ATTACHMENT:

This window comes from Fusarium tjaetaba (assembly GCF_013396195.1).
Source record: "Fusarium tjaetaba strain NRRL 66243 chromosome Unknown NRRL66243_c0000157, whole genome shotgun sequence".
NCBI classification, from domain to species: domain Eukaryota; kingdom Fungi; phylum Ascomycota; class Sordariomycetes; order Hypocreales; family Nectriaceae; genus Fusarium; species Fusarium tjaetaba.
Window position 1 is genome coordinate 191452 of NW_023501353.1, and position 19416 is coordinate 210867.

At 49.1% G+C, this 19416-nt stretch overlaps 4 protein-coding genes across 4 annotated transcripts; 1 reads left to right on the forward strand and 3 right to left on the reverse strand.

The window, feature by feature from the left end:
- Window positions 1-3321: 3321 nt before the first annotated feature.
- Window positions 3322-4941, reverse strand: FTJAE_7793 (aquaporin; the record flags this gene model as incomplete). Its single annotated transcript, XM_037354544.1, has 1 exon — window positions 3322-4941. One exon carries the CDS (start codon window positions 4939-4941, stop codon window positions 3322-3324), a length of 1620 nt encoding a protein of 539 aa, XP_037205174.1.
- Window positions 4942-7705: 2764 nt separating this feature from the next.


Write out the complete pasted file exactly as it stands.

This window comes from Fusarium tjaetaba (assembly GCF_013396195.1).
Source record: "Fusarium tjaetaba strain NRRL 66243 chromosome Unknown NRRL66243_c0000157, whole genome shotgun sequence".
NCBI classification, from domain to species: domain Eukaryota; kingdom Fungi; phylum Ascomycota; class Sordariomycetes; order Hypocreales; family Nectriaceae; genus Fusarium; species Fusarium tjaetaba.
Window position 1 is genome coordinate 191452 of NW_023501353.1, and position 19416 is coordinate 210867.

At 49.1% G+C, this 19416-nt stretch overlaps 4 protein-coding genes across 4 annotated transcripts; 1 reads left to right on the forward strand and 3 right to left on the reverse strand.

The window, feature by feature from the left end:
- Window positions 1-3321: 3321 nt before the first annotated feature.
- Window positions 3322-4941, reverse strand: FTJAE_7793 (aquaporin; the record flags this gene model as incomplete). Its single annotated transcript, XM_037354544.1, has 1 exon — window positions 3322-4941. One exon carries the CDS (start codon window positions 4939-4941, stop codon window positions 3322-3324), a length of 1620 nt encoding a protein of 539 aa, XP_037205174.1.
- Window positions 4942-7705: 2764 nt separating this feature from the next.